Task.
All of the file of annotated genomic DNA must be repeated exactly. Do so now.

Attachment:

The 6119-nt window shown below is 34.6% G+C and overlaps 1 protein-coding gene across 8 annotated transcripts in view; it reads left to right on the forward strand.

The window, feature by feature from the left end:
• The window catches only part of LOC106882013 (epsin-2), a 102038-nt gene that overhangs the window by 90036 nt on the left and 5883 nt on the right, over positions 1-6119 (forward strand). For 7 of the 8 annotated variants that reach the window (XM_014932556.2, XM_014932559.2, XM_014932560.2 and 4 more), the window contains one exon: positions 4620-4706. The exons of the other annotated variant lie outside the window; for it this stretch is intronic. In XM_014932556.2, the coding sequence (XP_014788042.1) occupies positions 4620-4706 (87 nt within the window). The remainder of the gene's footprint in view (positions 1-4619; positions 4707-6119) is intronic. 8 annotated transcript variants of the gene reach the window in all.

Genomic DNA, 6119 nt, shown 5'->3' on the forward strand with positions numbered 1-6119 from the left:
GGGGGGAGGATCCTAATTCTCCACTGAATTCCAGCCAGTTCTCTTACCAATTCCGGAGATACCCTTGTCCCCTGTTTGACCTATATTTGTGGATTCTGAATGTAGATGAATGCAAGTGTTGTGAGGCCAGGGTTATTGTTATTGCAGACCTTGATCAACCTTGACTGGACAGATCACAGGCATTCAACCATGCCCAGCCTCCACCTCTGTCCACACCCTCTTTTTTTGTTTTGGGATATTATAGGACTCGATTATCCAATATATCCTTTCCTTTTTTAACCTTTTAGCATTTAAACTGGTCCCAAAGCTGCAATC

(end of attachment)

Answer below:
The 6119-nt window shown below is 34.6% G+C and overlaps 1 protein-coding gene across 8 annotated transcripts in view; it reads left to right on the forward strand.

The window, feature by feature from the left end:
• The window catches only part of LOC106882013 (epsin-2), a 102038-nt gene that overhangs the window by 90036 nt on the left and 5883 nt on the right, over positions 1-6119 (forward strand). For 7 of the 8 annotated variants that reach the window (XM_014932556.2, XM_014932559.2, XM_014932560.2 and 4 more), the window contains one exon: positions 4620-4706. The exons of the other annotated variant lie outside the window; for it this stretch is intronic. In XM_014932556.2, the coding sequence (XP_014788042.1) occupies positions 4620-4706 (87 nt within the window). The remainder of the gene's footprint in view (positions 1-4619; positions 4707-6119) is intronic. 8 annotated transcript variants of the gene reach the window in all.

Genomic DNA, 6119 nt, shown 5'->3' on the forward strand with positions numbered 1-6119 from the left:
GGGGGGAGGATCCTAATTCTCCACTGAATTCCAGCCAGTTCTCTTACCAATTCCGGAGATACCCTTGTCCCCTGTTTGACCTATATTTGTGGATTCTGAATGTAGATGAATGCAAGTGTTGTGAGGCCAGGGTTATTGTTATTGCAGACCTTGATCAACCTTGACTGGACAGATCACAGGCATTCAACCATGCCCAGCCTCCACCTCTGTCCACACCCTCTTTTTTTGTTTTGGGATATTATAGGACTCGATTATCCAATATATCCTTTCCTTTTTTAACCTTTTAGCATTTAAACTGGTCCCAAAGCTGCAATC